FIG. 5 is an exploded perspective view of the valve actuator.
FIG. 6 is a perspective view and partial cross-section of a valve actuator in accordance with the invention.
Referring to FIG. 1 there is shown a valve shut-off device 8 in accordance with the invention connected to a valve 10. The valve shut-off device 8 comprises in combination a valve actuator 11 which is moiunted to a valve stem 12 of the valve 10 and a trigger mechanism 13 for actuating the valve actuator 11. The trigger mechanism 13 may be mounted directly to the valve actuator 11 or it may be mounted elsewhere as is convenient and provided with means for communicating with the valve actuator 11. In particular, the trigger mechanism 13, is in pneumatic communication with the valve actuator 11, as hereinafter explained. The valve actuator 11 may be mounted to the valve 10 by means of a frame 14 attached by U bolts 15 to either side of the valve 10 in-line in a pipe 17.
Similarly, the trigger mechanism 13 may be mounted to the pipe by means of U bolts 19, as shown in FIG. 2. Other mounting configurations may be employed without departing from the true spirit and scope of the invention. Ideally, the trigger mechanism 13 should be mounted in a secure location so as not to be subject to vandalism or accidental disturbance and yet still be sensitive to inertial movements. In the specific embodiment shown in FIG. 2, the structure requires that a reference platform 28 be mounted in a generally or level position so that the trigger mechanism is maximally sensitive to lateral inertial movement in a horizontal plane.
Referring to FIGS. 5 and 6, details of the vale actuator 11 are shown. The valve actuator 11 (FIG. 5) comprises a push rod 16, a cylinder 18, and a piston 20, the piston being reciprocally moveable within the cylinder 18, and the push rod 16 being attached to the piston 20 to communicate the reciprocal movement external of the cylinder 18. A head 21 attaches by means of a flange 23 to a flange 25 of the cylinder 18 to enclose the piston 20. Optionally, a rolling diaphragm membrane 26 is mounted between the flanges 23 and 25 and to a face 27 of the piston 20 to form a fully enclosed chamber 29 in the cylinder 18. A cap 31 or other suitable means may fasten the diaphragm 26 to the face 27 of the piston 20. A fluid coupling 33 is provided for communicating pneumatic fluid to the chamber 29.
The cylinder 18 is mounted to a frame 14 which is rigidly but removably attachable to the pipe 17 (FIG. 1). A stem coupling 22 is provided for converting the reciprocal movement of the push rod into rotary movement to actuate a stem 12 of the valve 10 (FIGS. 5 and 1). The stem coupling 22 includes a lever arm 24 extending from the central axis of rotation of the stem 12, and the stem coupling 22 is mounted for rotation of the valve stem 12 relative to the valve 10 on two bearing spacers 35. Bearings 37 and 39 couple the stem.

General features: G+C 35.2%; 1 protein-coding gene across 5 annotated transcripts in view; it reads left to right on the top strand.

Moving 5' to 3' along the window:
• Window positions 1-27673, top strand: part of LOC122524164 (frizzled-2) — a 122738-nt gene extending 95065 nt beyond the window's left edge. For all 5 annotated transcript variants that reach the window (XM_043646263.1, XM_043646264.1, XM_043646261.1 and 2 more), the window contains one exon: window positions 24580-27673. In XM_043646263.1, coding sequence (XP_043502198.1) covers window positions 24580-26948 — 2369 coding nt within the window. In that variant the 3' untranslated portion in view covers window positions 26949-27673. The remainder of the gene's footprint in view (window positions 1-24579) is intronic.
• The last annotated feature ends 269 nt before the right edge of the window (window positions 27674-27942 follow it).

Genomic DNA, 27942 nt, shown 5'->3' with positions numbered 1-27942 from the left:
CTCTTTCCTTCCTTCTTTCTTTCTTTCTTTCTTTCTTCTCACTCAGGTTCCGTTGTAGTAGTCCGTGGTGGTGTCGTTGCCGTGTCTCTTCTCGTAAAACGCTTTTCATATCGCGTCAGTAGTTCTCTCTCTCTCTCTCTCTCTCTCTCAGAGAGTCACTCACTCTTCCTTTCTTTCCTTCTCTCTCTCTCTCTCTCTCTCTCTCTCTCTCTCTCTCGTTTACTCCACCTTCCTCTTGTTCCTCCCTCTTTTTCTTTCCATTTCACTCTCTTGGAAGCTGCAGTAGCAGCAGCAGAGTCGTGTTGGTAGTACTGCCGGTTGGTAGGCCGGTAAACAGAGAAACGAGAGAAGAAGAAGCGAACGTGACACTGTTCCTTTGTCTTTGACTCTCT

The stem coupling 24 may be a cam having a cam lobe which is disposed to confront the end of the push rod 16. The push rod 16 is designed to displace the cam lobe or lever arm 24 at least sufficient to turn the bearing spacers 35 one-quarter turn or ninety degrees. Pins 39 may be provided in the bearing shafts 35 which are externally accessible for manually turning the valve stem 12. Alternatively, a valve stem extension (not shown) could be mounted to allow a standard tool to be used to manually turn the valve stem 12.
Referring to FIGS. 2 through 4 in combination, the trigger mechanism 13 is shown in greater detail. The trigger mechanism 13 includes for example a reference or platform 28 to which is mounted an enclosure 30 enclosing and protecting the operative features of the trigger mechanism 13. The operative features of the trigger mechanism 13 are an inverted pendulum formed by a weight 32 and a coil extension spring 34 together with a cable 36. The coil extension spring 34 is generally a fully compressed coil spring attached at one end to the weight 32, for example, by an adjustment screw 41 forming a portion of the weight. The other end of the spring 34 is attached to the reference platform 28. The spring 34 may for example be mounted around a hollow shaft 43. The cable 36 is fixably attached to the weight 32, for example, at a central cavity 47 by a clamping screw 45 in the adjustment screw 41. The length of the pendulum mechanism formed by the weight 32 and the spring 34 is adjustable to control the natural mode of oscillation. The size of the weight 32 is selectable to the desired activating ground acceleration level and frequency of oscillation.
The resonant frequency of oscillation of the pendular mechanism according to the invention can be approximated from Castigliano's Theorem (J. M. Shigley, Mechanical Engineering Design, McGraw-Hill, 1977) by taking into account the modulus of elasticity of the spring material and calculating the appropriate cantilever rate or spring bending rate.
The approximate resonant frequency is given by: ##EQU1## where
w is equal to the weight carried above the spring,
k is the cantilever rate of the spring, and
g is the gravitational acceleration.
The approximate cantilever rate k is given by the formula: ##EQU2## where
l is the distance from the base of the spring to the center of gravity of the weight carried above the spring,
D is the main spring diameter, l0 is the free spring length
and k0 is equal to the axial spring rate.